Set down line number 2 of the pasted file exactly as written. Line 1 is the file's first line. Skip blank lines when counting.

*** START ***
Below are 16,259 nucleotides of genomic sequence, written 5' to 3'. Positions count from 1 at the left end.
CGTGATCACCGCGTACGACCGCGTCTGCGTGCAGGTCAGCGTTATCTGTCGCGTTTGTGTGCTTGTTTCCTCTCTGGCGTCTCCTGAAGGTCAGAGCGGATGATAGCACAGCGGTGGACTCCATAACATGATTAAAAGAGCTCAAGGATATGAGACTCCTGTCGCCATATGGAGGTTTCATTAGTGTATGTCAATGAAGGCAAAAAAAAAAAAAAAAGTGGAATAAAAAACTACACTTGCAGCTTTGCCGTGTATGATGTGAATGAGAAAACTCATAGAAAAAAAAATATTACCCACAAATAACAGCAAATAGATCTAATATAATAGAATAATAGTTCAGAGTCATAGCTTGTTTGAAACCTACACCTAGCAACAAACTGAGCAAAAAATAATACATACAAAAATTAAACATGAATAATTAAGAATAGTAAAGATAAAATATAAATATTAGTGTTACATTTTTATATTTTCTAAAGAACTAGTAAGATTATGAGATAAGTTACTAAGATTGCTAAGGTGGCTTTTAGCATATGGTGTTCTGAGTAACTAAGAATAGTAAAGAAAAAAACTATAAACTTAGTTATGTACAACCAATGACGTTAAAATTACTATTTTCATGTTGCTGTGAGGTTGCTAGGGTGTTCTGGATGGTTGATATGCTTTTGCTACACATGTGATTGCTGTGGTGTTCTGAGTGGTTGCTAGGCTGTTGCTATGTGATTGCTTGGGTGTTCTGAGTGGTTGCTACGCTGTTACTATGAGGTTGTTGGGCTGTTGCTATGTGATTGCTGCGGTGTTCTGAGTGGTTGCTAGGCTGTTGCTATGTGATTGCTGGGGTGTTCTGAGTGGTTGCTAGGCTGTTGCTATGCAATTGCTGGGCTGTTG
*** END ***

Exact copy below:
CGTGATCACCGCGTACGACCGCGTCTGCGTGCAGGTCAGCGTTATCTGTCGCGTTTGTGTGCTTGTTTCCTCTCTGGCGTCTCCTGAAGGTCAGAGCGGATGATAGCACAGCGGTGGACTCCATAACATGATTAAAAGAGCTCAAGGATATGAGACTCCTGTCGCCATATGGAGGTTTCATTAGTGTATGTCAATGAAGGCAAAAAAAAAAAAAAAAGTGGAATAAAAAACTACACTTGCAGCTTTGCCGTGTATGATGTGAATGAGAAAACTCATAGAAAAAAAAATATTACCCACAAATAACAGCAAATAGATCTAATATAATAGAATAATAGTTCAGAGTCATAGCTTGTTTGAAACCTACACCTAGCAACAAACTGAGCAAAAAATAATACATACAAAAATTAAACATGAATAATTAAGAATAGTAAAGATAAAATATAAATATTAGTGTTACATTTTTATATTTTCTAAAGAACTAGTAAGATTATGAGATAAGTTACTAAGATTGCTAAGGTGGCTTTTAGCATATGGTGTTCTGAGTAACTAAGAATAGTAAAGAAAAAAACTATAAACTTAGTTATGTACAACCAATGACGTTAAAATTACTATTTTCATGTTGCTGTGAGGTTGCTAGGGTGTTCTGGATGGTTGATATGCTTTTGCTACACATGTGATTGCTGTGGTGTTCTGAGTGGTTGCTAGGCTGTTGCTATGTGATTGCTTGGGTGTTCTGAGTGGTTGCTACGCTGTTACTATGAGGTTGTTGGGCTGTTGCTATGTGATTGCTGCGGTGTTCTGAGTGGTTGCTAGGCTGTTGCTATGTGATTGCTGGGGTGTTCTGAGTGGTTGCTAGGCTGTTGCTATGCAATTGCTGGGCTGTTG